1. This case raises a point, which, having regard to the way, we know, business is sometimes done in these Courts, is a matter of some importance.
2. The plaintiff filed the suit to recover a large sum of money, from the defendant, and at the time of the hearing, when the case was called on, neither of his counsel was present. However, to enable them to come and appear, defendant's Counsel raised twenty-two issues. At the end of that time, I announced, that I would give a limited time-I think I said five minutes-: for the plaintiff to appear, of course meaning thereby obviously, I either by himself or by his counsel. Then another counsel got up I and said he was instructed to apply for an adjournment but was not instructed on the hearing, and I refused the adjournment. The plaintiff's counsel did not turn up within the five minutes-in fact he did not turn up till nearly about twenty minutes later- and accordingly I dismissed the suit.
3. Now, it is admitted that this is an application under Section 103 of the Civil Procedure Code for the restoration of the suit and it is necessary to see what the section says. The material portion of the section is :
But the plaintiff may apply for an order to set the dismissal aside; and if it be proved that he was prevented by any sufficient cause from appearing when the suit was called on for hearing, the Court shall set aside the dismissal upon such terms' etc.
4. What, does 'appearance' mean You find in the notes to Section 96 in the latest edition of O' Kinealy as to what is not ' appearance' and what is ' appearance.' It is not an ' appearance' by counsel merely to ask for an adjournment : Hinga Bibee v. Munna Bibee ILR (1903) Cal. 150. It is an ' appearance' when a party is present in person and asks for an adjournment which is refused, or a vakeel is present and says he had no time to prepare.
5. The case that has been referred to-Manilal Dhuvji v. Gulam Husein Vazeer ILR (1888) 13 Bom. 12-seems to me to be exactly in point and it seems to me that I am bound by it. It is a judgment of a Court of co-ordinate jurisdiction. In that case the plaintiff did attend the Court on the day fixed for the hearing and waited for sometime as the Judge happened to be sitting on that day at first in the Appeal Court. Believing that a part-heard case would be proceeded with and would occupy sometime the plaintiff left the Court-house and went to assist his employer who had sent for him to explain some matters connected with a mercantile transaction, and returned in about half an hour and found that in his absence his suit had been called on and dismissed under Section 102 of the Code. It was held, refusing the application, that the above circumstances did not amount to 'sufficient cause ' for his non-appearance when his suit was called on for hearing. He was not taken unawares. He was under no compulsion to leave the Court nor was his absence due to any weighty cause. He accepted the risk of the case being called on in his absence. That case, one would think, was a somewhat severe way of treating a plaintiff. But in this case the plaintiff was actually present in Court and he heard everything that had been done. It is admitted he had his attorney's clerk with him. The attorney's clerk should have heard that I said I would give time until his counsel came in. How, under these circumstances, was he prevented by sufficient cause from appearing, when he himself was here with his attorney's clerk, and does not take any steps to appear or make his case known to the Court t In case he had appeared himself and insisted on reading the plaint and the twenty-two issues slowly until his counsel appeared I could not have prevented him from doing so.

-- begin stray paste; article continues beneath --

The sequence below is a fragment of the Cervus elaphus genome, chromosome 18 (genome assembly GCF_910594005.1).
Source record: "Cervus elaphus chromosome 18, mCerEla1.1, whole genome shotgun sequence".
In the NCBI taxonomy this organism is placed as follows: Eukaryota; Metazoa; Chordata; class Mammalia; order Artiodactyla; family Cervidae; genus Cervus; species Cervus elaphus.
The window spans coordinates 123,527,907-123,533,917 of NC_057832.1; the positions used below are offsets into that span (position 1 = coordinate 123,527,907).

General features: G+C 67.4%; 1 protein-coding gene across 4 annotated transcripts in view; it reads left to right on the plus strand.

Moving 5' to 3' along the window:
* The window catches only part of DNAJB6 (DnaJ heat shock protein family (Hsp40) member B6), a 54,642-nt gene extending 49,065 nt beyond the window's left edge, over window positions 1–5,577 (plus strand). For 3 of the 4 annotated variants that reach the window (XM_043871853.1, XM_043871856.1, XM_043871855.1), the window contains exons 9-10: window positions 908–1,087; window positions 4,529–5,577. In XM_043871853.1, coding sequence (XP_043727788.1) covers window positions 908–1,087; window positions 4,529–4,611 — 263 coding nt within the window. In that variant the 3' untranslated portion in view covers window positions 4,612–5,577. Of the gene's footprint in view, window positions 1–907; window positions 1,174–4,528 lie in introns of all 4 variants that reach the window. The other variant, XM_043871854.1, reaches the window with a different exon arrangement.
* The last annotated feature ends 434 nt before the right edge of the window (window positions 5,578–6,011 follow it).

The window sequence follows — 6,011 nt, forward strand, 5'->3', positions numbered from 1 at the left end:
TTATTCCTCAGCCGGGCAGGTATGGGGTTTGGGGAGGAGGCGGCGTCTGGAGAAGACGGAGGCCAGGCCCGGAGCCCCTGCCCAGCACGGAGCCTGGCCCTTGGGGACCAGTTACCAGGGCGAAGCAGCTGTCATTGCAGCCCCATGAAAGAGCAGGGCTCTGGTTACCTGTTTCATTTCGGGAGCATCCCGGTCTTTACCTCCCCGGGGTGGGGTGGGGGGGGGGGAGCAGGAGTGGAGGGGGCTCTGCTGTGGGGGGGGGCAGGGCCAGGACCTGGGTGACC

6. With regard to the case of Somayya v. Subbamma ILR (1903) Mad. 599 it seems to me I am bound by the decision of Mr. Justice Jardine in Manilal Dhunji v. Gulam Husein Vazeer ILR (1888) 13 Bom. 12 and I confess that if I were to give effect to the judgment in Somayaga v. Subbdmma in that way, it would be to apply the section far beyond its scope.
7. I must refuse the application with costs.
8. There are other remedies, e. g., by review or appeal, as has been pointed out, which may be open for the plaintiff, and it will be for his advisers to say whether he should take advantage of any of those remedies. I am however happy to have an opportunity of saying that I do hope that this case will be a warning to counsel that it is not the duty of both counsel to be absent in cases where they are feed to appear in Court for their clients without making arrangements by asking other counsel to appear for them. In this respect at all events, I think this is an important case and I hope the Bar and the profession generally recognize it as such.